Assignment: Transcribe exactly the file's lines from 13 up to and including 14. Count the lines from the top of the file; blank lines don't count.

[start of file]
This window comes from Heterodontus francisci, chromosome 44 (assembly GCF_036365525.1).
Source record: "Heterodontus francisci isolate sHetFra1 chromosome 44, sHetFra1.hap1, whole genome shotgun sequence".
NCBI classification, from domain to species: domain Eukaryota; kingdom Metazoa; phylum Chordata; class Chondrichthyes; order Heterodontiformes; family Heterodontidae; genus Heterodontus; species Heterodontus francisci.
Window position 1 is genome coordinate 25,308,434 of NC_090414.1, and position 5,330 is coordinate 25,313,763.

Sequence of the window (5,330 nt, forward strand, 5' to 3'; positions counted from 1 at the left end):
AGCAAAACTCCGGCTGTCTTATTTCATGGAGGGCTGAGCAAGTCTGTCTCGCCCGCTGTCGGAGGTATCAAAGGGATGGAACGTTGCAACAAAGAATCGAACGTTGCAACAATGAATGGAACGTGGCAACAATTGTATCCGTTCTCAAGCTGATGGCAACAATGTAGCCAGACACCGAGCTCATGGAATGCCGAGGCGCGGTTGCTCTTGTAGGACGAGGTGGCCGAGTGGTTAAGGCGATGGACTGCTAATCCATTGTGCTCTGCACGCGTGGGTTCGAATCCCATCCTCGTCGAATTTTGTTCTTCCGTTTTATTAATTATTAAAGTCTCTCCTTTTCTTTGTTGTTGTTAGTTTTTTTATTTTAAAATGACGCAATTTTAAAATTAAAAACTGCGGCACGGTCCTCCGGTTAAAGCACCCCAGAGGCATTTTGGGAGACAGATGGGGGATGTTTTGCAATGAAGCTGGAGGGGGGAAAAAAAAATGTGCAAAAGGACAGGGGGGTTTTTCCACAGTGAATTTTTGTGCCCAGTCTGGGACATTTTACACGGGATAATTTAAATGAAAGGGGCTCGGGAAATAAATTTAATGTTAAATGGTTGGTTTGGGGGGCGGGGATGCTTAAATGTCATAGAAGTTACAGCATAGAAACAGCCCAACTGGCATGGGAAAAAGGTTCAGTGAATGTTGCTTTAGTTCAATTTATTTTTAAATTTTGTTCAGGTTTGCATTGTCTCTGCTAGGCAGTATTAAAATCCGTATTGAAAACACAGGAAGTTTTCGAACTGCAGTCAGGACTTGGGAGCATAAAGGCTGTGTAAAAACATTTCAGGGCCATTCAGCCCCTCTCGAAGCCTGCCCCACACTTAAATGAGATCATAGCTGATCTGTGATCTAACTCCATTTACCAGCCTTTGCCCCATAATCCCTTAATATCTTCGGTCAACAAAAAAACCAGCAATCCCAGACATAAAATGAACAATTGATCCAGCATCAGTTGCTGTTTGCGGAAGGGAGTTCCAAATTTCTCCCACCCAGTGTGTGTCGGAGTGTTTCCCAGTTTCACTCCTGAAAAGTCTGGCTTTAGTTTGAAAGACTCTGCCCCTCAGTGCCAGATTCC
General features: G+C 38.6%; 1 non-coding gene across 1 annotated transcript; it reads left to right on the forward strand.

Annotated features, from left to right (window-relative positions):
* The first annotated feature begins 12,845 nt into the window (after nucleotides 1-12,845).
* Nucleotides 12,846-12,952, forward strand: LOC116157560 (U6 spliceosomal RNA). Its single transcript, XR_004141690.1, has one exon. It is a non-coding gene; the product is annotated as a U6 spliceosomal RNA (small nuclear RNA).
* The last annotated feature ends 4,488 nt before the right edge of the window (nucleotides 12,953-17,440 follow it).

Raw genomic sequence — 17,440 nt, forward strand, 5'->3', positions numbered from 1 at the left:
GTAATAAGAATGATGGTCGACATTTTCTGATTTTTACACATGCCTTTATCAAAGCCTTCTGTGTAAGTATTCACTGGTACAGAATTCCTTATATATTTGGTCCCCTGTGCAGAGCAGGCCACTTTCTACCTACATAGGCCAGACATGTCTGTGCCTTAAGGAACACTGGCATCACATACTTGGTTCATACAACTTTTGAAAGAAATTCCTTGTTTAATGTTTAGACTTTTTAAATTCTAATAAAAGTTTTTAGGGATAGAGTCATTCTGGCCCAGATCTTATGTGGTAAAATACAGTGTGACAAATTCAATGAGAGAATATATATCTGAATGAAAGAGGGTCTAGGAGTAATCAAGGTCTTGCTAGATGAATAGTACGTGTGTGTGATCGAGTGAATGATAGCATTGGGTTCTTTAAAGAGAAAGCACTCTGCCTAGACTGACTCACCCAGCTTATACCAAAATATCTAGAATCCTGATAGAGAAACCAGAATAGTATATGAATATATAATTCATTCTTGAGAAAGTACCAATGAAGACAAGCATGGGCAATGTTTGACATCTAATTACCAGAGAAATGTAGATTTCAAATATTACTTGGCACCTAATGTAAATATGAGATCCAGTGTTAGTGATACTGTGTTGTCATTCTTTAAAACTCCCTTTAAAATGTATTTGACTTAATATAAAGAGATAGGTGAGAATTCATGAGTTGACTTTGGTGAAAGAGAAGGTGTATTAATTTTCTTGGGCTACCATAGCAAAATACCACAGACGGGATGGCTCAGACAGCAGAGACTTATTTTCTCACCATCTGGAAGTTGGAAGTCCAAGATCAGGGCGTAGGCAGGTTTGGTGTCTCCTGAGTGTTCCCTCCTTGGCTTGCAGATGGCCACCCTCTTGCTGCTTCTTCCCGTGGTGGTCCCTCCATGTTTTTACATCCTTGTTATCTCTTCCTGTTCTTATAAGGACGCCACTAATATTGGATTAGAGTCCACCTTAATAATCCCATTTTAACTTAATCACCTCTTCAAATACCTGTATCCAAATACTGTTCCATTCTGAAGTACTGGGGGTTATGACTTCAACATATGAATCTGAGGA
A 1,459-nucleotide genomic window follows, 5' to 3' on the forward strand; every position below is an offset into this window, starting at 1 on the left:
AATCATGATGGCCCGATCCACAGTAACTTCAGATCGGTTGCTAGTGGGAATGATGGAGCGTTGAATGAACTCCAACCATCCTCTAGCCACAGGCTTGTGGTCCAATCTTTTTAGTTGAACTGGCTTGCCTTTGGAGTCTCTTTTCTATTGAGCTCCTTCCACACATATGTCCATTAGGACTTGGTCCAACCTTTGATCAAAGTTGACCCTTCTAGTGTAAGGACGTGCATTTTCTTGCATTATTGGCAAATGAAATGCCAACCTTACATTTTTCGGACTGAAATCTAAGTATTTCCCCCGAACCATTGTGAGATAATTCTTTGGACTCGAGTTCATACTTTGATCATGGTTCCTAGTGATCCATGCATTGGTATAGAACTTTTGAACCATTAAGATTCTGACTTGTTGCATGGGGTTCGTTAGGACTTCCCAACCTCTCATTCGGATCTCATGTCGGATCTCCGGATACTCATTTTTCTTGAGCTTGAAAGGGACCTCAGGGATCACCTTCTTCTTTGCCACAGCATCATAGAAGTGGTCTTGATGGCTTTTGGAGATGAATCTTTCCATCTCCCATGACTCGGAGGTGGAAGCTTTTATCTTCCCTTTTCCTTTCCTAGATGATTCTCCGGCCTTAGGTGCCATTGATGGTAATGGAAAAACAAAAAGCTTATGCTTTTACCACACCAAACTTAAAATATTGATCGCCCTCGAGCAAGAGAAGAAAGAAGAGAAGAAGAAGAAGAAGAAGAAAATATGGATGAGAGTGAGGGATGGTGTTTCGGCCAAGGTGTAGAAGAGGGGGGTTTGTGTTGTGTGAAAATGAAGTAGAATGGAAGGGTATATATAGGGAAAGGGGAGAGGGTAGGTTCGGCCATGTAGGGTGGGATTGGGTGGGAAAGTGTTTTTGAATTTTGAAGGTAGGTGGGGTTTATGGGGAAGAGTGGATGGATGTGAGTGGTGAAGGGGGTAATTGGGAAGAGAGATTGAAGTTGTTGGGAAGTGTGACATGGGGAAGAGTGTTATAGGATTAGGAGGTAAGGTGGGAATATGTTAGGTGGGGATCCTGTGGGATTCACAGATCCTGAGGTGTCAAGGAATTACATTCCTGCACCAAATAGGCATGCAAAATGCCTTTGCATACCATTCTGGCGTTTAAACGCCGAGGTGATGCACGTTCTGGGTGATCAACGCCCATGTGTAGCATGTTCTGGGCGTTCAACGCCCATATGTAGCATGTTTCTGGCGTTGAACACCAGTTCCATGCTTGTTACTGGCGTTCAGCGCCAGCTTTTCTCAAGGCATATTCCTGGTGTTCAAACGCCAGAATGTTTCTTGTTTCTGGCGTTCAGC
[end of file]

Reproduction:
GTAATAAGAATGATGGTCGACATTTTCTGATTTTTACACATGCCTTTATCAAAGCCTTCTGTGTAAGTATTCACTGGTACAGAATTCCTTATATATTTGGTCCCCTGTGCAGAGCAGGCCACTTTCTACCTACATAGGCCAGACATGTCTGTGCCTTAAGGAACACTGGCATCACATACTTGGTTCATACAACTTTTGAAAGAAATTCCTTGTTTAATGTTTAGACTTTTTAAATTCTAATAAAAGTTTTTAGGGATAGAGTCATTCTGGCCCAGATCTTATGTGGTAAAATACAGTGTGACAAATTCAATGAGAGAATATATATCTGAATGAAAGAGGGTCTAGGAGTAATCAAGGTCTTGCTAGATGAATAGTACGTGTGTGTGATCGAGTGAATGATAGCATTGGGTTCTTTAAAGAGAAAGCACTCTGCCTAGACTGACTCACCCAGCTTATACCAAAATATCTAGAATCCTGATAGAGAAACCAGAATAGTATATGAATATATAATTCATTCTTGAGAAAGTACCAATGAAGACAAGCATGGGCAATGTTTGACATCTAATTACCAGAGAAATGTAGATTTCAAATATTACTTGGCACCTAATGTAAATATGAGATCCAGTGTTAGTGATACTGTGTTGTCATTCTTTAAAACTCCCTTTAAAATGTATTTGACTTAATATAAAGAGATAGGTGAGAATTCATGAGTTGACTTTGGTGAAAGAGAAGGTGTATTAATTTTCTTGGGCTACCATAGCAAAATACCACAGACGGGATGGCTCAGACAGCAGAGACTTATTTTCTCACCATCTGGAAGTTGGAAGTCCAAGATCAGGGCGTAGGCAGGTTTGGTGTCTCCTGAGTGTTCCCTCCTTGGCTTGCAGATGGCCACCCTCTTGCTGCTTCTTCCCGTGGTGGTCCCTCCATGTTTTTACATCCTTGTTATCTCTTCCTGTTCTTATAAGGACGCCACTAATATTGGATTAGAGTCCACCTTAATAATCCCATTTTAACTTAATCACCTCTTCAAATACCTGTATCCAAATACTGTTCCATTCTGAAGTACTGGGGGTTATGACTTCAACATATGAATCTGAGGA
A 1,459-nucleotide genomic window follows, 5' to 3' on the forward strand; every position below is an offset into this window, starting at 1 on the left: